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Special Articles: Review of Literature: General Infectious Diseases

Viral Shedding Patterns of Coronavirus in Patients With Probable Severe Acute Respiratory Syndrome

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Infectious Diseases in Clinical Practice: November 2004 - Volume 12 - Issue 6 - p 387
doi: 10.1097/01.idc.0000144912.27311.19
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Viral Shedding Patterns of Coronavirus in Patients With Probable Severe Acute Respiratory Syndrome Cheng PKC et al. Lancet. 2004;363:1699

This is a report from Hong Kong on results of RT-PCR for detection of the SARS coronavirus RNA in 2134 specimens from 1041 patients with documented infection. The most frequently positive specimens were nasopharyngeal aspirates with a yield of 45% and stool with a yield of 28%. The peak time of positive results for nasopharyngeal aspirates was at 6 to 11 days after the onset of illness when 87 (58%) of 149 were positive. For stool, the peak was at 9 to 14 days. The overall results showed that the peak viral load was reached at 12 to 14 days of illness when patients were usually in hospital care making healthcare workers particularly vulnerable; the viral shedding was relatively low in the early stages of disease making diagnostic testing of low yield. The results for all specimens tested are summarized in the following table:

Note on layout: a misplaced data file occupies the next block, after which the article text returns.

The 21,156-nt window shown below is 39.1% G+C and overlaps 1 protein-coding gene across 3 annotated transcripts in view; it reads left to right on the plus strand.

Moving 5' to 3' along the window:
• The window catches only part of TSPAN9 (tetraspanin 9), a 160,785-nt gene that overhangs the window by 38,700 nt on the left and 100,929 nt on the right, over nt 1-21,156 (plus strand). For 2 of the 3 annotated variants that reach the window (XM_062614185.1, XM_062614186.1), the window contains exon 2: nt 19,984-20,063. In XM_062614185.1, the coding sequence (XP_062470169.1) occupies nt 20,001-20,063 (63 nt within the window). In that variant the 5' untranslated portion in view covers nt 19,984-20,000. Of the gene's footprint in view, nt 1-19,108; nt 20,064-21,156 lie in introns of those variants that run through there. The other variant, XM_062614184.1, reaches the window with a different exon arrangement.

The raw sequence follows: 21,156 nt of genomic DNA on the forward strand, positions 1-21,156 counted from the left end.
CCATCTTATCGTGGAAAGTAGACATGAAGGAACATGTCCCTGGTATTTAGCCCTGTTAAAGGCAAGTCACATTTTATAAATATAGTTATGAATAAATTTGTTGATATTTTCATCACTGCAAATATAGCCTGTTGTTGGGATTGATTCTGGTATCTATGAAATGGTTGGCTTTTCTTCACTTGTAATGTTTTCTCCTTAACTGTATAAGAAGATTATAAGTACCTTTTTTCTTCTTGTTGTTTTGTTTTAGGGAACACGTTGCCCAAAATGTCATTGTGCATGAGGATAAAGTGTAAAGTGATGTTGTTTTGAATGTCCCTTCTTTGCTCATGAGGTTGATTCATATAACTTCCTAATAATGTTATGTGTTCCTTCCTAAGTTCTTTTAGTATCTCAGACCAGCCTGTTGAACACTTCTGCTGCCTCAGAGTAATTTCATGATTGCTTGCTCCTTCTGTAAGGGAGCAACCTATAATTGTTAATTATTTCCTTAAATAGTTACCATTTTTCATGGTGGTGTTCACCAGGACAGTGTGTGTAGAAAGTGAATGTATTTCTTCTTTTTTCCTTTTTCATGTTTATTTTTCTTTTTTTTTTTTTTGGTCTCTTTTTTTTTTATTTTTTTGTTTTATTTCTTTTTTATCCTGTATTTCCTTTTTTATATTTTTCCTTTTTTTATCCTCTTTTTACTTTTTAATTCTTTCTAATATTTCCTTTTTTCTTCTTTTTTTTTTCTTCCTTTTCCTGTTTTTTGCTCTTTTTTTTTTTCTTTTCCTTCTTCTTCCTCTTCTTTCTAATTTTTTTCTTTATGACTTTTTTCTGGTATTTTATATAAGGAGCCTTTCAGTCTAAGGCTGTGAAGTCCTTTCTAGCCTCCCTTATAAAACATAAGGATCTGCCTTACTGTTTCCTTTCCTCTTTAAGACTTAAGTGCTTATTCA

Table
Table:
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The authors conclude that the yield with this test is highly variable depending on the timing of the test and the specimen tested. The highest yield is at least 6 days after the onset of illness so that one of their recommendations is to test 6 days or later if the initial test is negative. High yield in stool presumably accounts for GI shedding as a potentially important role in transmission.

© 2004 Lippincott Williams & Wilkins, Inc.